- Employees should have a clear understanding of — and the company’s policy should state — the possible consequences of a non-negative test result including, but not limited to, refusal to hire, firing, suspension, rehabilitation, referral to substance abuse counseling, and not entering a facility.
- Where special safety or security needs justify testing for the presence of drugs on an unannounced and random basis, employees should be made aware of all aspects of the drug-testing program.
- Care should be taken to assure that such tests are done in a uniform and impartial manner for all employees in the affected group(s).
- Collection, transportation, and analysis of the specimens and the reporting of the results should meet stringent legal, technical, and ethical requirements. The process should be under the supervision of a licensed physician (MD/DO).
- A licensed physician (MD/DO) with appropriate qualifications should be designated as the medical review officer (MRO) and should evaluate positive results prior to a report being made to the employer. This may require obtaining supplemental information from the employee or applicant to ensure that a test does not represent appropriate use of prescription drugs, over-the-counter medication, or other substances which could cause a positive test. MRO training should include the pharmacology of substance abuse, laboratory testing methodology and quality control, forensic toxicology, pertinent federal regulations, legal and ethical requirements, chemical dependency illness, and employee assistance programs and rehabilitation.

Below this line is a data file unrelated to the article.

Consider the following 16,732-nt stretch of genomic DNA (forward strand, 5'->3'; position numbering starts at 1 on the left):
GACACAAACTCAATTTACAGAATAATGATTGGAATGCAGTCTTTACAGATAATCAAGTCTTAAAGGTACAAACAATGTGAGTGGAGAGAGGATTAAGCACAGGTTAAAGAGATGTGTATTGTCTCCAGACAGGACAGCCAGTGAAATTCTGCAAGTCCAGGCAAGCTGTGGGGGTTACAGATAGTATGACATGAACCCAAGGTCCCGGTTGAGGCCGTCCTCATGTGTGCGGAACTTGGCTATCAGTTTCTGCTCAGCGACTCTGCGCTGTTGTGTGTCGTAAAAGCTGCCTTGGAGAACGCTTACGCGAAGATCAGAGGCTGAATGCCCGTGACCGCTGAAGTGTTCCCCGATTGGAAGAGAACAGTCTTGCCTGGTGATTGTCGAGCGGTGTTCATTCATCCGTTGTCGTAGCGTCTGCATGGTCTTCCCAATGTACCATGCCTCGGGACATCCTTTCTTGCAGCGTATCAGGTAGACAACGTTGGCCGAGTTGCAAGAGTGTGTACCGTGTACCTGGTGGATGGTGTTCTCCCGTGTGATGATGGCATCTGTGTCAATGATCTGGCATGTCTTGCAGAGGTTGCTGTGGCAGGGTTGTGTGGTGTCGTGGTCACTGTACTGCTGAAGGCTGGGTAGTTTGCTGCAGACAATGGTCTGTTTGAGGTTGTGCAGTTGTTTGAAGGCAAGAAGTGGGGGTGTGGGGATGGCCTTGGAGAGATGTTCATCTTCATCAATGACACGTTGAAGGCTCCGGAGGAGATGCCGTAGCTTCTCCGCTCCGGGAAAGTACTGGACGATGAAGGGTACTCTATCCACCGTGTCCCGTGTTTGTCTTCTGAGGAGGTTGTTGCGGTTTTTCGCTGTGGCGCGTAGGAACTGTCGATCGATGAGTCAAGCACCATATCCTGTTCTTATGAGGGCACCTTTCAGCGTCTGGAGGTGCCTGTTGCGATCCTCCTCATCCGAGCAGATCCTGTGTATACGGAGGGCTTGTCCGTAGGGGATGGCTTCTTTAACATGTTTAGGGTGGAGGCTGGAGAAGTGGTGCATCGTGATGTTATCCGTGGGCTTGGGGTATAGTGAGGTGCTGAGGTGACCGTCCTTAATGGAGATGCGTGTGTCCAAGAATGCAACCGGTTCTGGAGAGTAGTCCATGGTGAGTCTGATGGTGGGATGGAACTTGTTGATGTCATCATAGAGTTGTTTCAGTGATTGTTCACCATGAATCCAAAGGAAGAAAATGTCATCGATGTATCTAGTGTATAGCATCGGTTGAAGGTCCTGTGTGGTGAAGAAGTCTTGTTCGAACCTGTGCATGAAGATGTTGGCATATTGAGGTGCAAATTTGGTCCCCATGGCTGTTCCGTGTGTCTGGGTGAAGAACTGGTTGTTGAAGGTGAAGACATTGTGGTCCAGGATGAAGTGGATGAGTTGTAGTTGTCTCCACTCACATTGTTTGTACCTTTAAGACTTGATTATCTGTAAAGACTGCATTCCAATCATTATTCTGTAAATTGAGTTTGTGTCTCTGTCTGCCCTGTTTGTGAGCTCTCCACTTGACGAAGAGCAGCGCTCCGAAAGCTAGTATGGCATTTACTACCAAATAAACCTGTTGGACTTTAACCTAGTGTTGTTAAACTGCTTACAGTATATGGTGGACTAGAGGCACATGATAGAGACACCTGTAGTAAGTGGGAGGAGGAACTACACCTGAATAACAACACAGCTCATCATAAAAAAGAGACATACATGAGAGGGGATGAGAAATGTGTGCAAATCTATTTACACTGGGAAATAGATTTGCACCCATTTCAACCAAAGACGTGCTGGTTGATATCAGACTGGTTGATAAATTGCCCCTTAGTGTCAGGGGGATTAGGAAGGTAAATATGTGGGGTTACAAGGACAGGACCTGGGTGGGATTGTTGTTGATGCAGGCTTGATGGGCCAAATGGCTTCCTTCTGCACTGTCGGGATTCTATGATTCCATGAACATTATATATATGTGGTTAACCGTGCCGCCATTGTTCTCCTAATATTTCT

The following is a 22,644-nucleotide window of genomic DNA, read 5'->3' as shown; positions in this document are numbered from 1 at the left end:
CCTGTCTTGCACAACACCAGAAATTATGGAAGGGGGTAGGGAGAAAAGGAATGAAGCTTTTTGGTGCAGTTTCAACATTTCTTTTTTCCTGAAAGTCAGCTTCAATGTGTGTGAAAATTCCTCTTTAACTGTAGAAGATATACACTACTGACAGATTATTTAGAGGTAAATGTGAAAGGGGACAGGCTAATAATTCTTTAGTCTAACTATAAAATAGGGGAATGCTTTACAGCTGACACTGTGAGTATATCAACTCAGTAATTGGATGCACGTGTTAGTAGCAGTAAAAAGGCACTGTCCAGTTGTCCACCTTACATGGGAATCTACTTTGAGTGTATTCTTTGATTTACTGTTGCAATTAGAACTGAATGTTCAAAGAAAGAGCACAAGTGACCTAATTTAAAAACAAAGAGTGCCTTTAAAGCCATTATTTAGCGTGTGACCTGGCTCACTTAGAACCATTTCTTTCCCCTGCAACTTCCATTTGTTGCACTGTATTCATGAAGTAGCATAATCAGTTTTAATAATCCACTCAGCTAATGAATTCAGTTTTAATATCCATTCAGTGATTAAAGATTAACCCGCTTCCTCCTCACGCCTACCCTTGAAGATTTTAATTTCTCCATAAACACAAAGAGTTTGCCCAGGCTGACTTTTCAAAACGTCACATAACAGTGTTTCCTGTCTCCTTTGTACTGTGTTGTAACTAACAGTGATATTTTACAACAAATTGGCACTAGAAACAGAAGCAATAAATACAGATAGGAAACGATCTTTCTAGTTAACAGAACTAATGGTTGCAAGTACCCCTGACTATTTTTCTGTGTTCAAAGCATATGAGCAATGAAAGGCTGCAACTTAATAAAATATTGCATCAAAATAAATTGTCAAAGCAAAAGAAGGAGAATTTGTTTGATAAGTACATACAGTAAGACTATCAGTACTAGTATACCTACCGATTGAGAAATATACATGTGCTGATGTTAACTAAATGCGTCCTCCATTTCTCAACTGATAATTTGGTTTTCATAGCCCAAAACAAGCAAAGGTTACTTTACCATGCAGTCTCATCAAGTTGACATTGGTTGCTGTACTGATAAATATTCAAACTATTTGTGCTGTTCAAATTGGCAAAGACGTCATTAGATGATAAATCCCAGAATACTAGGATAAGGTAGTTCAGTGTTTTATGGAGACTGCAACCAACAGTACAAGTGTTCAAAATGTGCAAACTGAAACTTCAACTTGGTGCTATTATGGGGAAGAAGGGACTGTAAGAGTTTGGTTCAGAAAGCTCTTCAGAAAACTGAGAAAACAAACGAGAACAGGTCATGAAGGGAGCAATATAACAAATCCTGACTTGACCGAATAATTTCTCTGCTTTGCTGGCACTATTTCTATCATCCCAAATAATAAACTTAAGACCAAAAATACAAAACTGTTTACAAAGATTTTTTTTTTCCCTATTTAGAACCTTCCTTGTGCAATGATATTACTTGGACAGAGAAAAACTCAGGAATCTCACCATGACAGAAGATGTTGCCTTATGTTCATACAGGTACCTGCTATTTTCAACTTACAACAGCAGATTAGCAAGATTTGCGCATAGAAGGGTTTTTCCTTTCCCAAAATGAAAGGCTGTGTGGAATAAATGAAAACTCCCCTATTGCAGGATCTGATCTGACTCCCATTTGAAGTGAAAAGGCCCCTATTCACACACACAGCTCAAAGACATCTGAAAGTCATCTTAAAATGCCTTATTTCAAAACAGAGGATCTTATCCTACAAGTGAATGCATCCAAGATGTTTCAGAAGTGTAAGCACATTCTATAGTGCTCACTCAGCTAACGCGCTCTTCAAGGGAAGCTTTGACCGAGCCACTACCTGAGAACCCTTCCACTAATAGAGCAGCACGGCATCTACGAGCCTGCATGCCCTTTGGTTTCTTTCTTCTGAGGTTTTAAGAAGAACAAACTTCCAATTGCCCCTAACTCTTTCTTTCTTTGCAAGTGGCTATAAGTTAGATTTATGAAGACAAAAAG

- The affected employee or applicant should be advised of the positive results by the physician and have the opportunity for explanation and discussion prior to the reporting of results to the employer, if feasible. The mechanism for accomplishing this should be clearly defined.
- Any report to the employer should provide only the information needed for work placement purposes or as required by government regulations. Identification to the employer of the drug(s) found and quantitative levels should not be done unless required by law or upon specific release request by the donor. Reports to the employer should be made by a physician sensitive to the various considerations involved.
If carefully designed and carried out, programs for the screening of employees and applicants for drugs, including alcohol, serve to protect and improve employee health and safety in an ethically acceptable manner. Physicians are encouraged to refer to the Medical Review Officer Certification Council’s MRO Code of Ethics.
This document was prepared by the ACOEM Medical Review Officer Section, reviewed by the Committee on Policy, Procedures and Public Positions, and approved by the ACOEM Board of Directors on April 27, 2019. ACOEM requires all substantive contributors to its documents to disclose any potential competing interests, which are carefully considered. ACOEM emphasizes that the judgments expressed herein represent the best available evidence at the time of publication and shall be considered the position of ACOEM and not the individual opinions of contributing authors. This statement was originally developed in 1990, and approved by ACOEM on February 9, 1991. The statement was subsequently updated January 28, 2006, and reaffirmed January 31, 2009. This and previous statements were developed by the ACOEM Medical Review Officer Section.